Uninterested in being a straightforward biopic and all the more enjoyable because of that fact, Don Cheadle’s impressionistic and time-jumping portrait of iconic jazz artist Miles Davis, appropriately titled Miles Ahead (the title of his 1957 album), is a celebration of its subject while still presenting a warts and all narrative that focuses on the turbulent period in the 70’s when his career wasn’t in full swing as a result of drug addiction and other factors. Ewan McGregor appears as a journalist looking for the story of his life, and Emayatzy Corinealdi was excellent as one of Davis’ former back-up dancers who became his wife and muse. This was clearly a passion project for Cheadle, who collaborated with Steven Baigelman, Stephen J. Rivele, and Christopher Wilkinson on the fast and loose screenplay, and who directed with gusto, giving the film a startling pulse, and letting Davis’ propulsive rhythms, both as a musician and as a human being, take center stage.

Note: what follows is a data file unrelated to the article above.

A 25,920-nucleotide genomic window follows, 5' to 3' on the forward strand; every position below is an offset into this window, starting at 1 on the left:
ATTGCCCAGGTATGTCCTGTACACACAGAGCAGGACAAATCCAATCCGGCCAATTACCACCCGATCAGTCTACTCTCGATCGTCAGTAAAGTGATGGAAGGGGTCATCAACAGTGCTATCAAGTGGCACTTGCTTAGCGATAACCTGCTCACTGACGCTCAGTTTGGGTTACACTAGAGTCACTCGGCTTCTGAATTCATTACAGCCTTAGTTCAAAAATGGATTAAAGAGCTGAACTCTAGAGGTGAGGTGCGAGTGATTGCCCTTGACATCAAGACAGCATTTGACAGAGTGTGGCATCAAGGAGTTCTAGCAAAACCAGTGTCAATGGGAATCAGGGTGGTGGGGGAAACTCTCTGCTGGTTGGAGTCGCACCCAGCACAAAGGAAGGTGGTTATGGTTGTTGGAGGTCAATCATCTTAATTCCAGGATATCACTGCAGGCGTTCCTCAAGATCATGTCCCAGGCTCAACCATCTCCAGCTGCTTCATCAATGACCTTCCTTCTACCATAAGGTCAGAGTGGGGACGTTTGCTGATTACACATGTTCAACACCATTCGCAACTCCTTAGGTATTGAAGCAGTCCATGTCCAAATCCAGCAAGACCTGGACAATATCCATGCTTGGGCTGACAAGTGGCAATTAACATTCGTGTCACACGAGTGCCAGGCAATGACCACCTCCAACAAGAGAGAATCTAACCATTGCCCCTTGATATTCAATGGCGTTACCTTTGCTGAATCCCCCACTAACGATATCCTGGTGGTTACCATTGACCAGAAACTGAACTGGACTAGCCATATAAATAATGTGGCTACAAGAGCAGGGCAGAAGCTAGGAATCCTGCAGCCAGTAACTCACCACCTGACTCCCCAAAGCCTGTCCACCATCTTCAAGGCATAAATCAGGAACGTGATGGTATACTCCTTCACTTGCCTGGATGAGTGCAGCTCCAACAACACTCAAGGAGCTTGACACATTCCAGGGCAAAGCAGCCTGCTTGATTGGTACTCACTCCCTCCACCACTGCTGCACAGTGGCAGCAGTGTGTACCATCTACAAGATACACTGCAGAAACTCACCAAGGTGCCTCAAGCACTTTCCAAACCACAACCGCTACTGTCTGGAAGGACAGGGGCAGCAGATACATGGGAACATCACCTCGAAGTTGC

His performance is smooth and rough all at once, befitting his subject, for whom he clearly feels a tremendous affinity for, as the film is both respectful and artistic, while showcasing some of Davis’ greatest songs from all throughout his legendary career. Shot with swagger and vivid color by cinematographer Roberto Schaefer (Monster’s Ball, Quantum of Solace) and edited with a mosaic quality by John Axelrad and Kayla Emter, there’s a great sense of style to the picture, while Hannah Beachler’s evocative production design would lead you to believe that the production cost more than its reported $345,000 budget. After premiering at the 2015 New York Film Festival, Miles Ahead saw theatrical release last October, grossing $5 million in a limited run. The film is now available on Blu-ray and as a streaming option on various providers. Fun fact: the IMDB lists 36 people in various producer capacities who are associated with this film.